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Nigerian Humanists oppose a move by the government to ban same-sex marriages

Wednesday 11 April 2007, by siawi

Nigerian Humanist Movement opposes government move to ban same-sex marriages

3 February, 2006

The Nigerian Humanist Movement has condemned a recent move by the Nigerian government to ban same-sex marriages. On January 18, 2006, the Federal Executive Council approved a bill that prohibits same-sex marriages and relationships. The bill provides for a prison term of up to five years without the option of a fine for anyone who contracts marriage or has a relationship with a person of the same sex, and for anyone who aids or supports in any way a same-sex marriage or relationship.

Nigeria’s Justice Minister Bayo Ojo explains his position, saying that same-sex marriage is "unAfrican and prohibited in the Bible and the Koran."

On the contrary, homosexuality is not unAfrican. Homosexual practice has been going on in Africa for ages. What is really unAfrican is homophobia, not homosexuality. The anti-homosexual attitude is largely based on the Bible and the Koran. Hence, the Church, along with Islamic groups in Africa, has been vehemently opposed to any attempt to recognize the humanity and human rights of gays and lesbians.

It is unfortunate that the debate over gay rights in Nigeria has been marked by a lot of ignorance, prejudice, holy hatred, dogma and religious fanaticism.

The Nigerian Humanist Movement calls for reason, common sense, thoughtfulness, knowledge, love, tolerance, human solidarity, and empathy in all national endeavors. We urge President Obasanjo not to copy the US President George W. Bush, who wants to change the American constitution to make gay marriage unlawful. Nigeria should instead emulate South Africa and make discrimination on the basis of sexual orientation illegal.

Nigeria should honor its commitments as a signatory to the UN’s Universal Declaration of Human Rights and other human rights documents. The Nigerian Humanist Movement is therefore appealing to the honorable members of the National Assembly to reject the bill banning same sex marriage.

Nigeria is a better, freer, more progressive and more democratic nation without this bill.

Leo Igwe
- Executive Secretary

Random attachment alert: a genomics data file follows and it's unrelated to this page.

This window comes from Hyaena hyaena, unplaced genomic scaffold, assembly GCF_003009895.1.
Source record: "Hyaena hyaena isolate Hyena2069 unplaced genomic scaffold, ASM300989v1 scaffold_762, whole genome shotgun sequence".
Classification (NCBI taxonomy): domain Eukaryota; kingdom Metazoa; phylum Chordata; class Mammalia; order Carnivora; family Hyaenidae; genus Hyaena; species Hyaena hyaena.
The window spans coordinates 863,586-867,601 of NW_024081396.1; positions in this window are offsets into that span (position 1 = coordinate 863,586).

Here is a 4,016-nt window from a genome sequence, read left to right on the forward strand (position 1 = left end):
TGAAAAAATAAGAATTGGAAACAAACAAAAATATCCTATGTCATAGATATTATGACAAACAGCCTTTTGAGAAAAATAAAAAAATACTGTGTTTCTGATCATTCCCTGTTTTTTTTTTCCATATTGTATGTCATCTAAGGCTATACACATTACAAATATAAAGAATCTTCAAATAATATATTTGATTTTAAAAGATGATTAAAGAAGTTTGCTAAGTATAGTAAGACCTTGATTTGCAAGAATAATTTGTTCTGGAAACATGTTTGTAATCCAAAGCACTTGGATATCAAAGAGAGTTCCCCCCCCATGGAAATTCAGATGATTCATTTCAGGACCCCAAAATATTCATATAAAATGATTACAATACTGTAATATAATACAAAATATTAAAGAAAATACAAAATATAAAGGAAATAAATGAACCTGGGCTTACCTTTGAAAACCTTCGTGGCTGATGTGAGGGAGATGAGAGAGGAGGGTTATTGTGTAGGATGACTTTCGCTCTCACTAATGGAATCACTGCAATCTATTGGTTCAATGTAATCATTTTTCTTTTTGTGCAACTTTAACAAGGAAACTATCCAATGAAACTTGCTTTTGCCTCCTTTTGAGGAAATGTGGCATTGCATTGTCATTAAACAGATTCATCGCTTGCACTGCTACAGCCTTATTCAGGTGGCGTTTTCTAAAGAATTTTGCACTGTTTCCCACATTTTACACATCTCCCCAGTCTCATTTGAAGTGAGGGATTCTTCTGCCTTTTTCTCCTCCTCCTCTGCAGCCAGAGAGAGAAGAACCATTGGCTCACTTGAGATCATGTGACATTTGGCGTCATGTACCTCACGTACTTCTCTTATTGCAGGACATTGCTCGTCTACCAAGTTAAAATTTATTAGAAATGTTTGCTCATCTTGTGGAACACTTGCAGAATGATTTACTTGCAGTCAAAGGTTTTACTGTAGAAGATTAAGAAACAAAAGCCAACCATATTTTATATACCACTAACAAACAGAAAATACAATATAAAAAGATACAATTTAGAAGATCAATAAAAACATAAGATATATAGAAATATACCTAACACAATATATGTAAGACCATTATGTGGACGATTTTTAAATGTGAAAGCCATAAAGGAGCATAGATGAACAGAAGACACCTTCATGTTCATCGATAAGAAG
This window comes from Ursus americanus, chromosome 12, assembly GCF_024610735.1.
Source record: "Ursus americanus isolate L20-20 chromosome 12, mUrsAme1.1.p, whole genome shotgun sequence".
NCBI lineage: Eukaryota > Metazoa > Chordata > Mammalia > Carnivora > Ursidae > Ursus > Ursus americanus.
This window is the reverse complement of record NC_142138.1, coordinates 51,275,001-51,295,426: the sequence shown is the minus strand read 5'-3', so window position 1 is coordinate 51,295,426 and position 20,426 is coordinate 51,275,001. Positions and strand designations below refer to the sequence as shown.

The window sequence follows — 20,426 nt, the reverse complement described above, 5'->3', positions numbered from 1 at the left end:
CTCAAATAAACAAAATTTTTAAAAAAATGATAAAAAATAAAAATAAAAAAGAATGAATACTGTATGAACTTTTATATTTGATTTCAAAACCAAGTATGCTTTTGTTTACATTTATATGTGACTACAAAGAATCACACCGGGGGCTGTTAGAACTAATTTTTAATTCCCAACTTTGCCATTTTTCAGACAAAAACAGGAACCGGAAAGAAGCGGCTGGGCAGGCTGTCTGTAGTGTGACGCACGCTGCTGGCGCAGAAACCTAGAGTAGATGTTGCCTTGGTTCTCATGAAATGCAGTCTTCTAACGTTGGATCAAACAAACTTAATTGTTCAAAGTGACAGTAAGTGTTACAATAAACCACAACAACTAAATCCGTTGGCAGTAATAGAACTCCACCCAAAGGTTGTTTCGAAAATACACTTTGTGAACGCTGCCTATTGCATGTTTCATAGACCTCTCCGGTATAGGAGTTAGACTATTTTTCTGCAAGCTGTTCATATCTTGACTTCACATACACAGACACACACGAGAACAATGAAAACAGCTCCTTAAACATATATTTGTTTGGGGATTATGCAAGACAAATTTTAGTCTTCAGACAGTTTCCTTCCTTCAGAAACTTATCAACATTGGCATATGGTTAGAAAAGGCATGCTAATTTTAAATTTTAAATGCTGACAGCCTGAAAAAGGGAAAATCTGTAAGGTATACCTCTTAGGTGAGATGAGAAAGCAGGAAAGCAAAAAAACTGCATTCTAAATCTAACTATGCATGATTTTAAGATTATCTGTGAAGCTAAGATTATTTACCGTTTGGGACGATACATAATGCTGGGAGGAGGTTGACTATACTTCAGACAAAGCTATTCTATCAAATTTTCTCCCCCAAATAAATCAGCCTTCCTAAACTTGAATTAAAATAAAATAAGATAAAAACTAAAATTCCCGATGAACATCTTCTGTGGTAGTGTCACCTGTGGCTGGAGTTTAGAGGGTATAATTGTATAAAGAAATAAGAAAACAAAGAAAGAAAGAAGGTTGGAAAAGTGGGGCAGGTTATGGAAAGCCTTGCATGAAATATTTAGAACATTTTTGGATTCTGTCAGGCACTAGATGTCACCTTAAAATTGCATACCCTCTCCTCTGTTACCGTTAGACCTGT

- Nigerian Humanist Movement
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Nigerian Humanists Fight for the Survival of Their Country’s Gay Community

KENILWORTH, 24 APRIL 2006 — A leading Nigerian humanist is courageously standing up for the country’s gay community in the face of his government’s vicious attack on gay rights.

With the blessing of the Anglican Church of Nigeria and its leader, Archbishop Peter Akinola, the government of Nigeria has tabled in parliament one of the world’s most comprehensive and repressive anti-gay laws.

The President of Nigeria, Olusegun Obasanjo, has declared that homosexual practice “is clearly unbiblical, unnatural and definitely unAfrican”.

Leo Igwe , the Executive Secretary of the Nigerian Humanist Movement, has made an impassioned appeal to members of the Nigerian National Assembly not to pass a Bill that would not only criminalise gay marriage but also impose a five-year jail sentence on anyone who has a gay relationship or anyone who aids or supports a gay marriage or relationship.

Mr Igwe said in his letter: “The Nigerian Humanist Movement calls for reason, common sense, thoughtfulness, knowledge, love, tolerance, human solidarity and empathy.” He called on Nigeria to honour its commitments as a signatory of the UN’s Universal Declaration of Human Rights and other human rights documents.

George Broadhead, secretary of the Gay and Lesbian Humanist Association, said: “This is probably the most oppressive piece of anti-gay legislation to have been introduced in modern times. We fear for the safety of all gay people in Nigeria, because when this law is implemented it will unleash a deep-rooted and murderous religious-based homophobia. There will be witch-hunts and persecution on a wide scale. We fully support Leo Igwe’s appeal to the Government not to do this, and we call on the United Nations to intervene to protect the human rights of an extremely vulnerable minority.”

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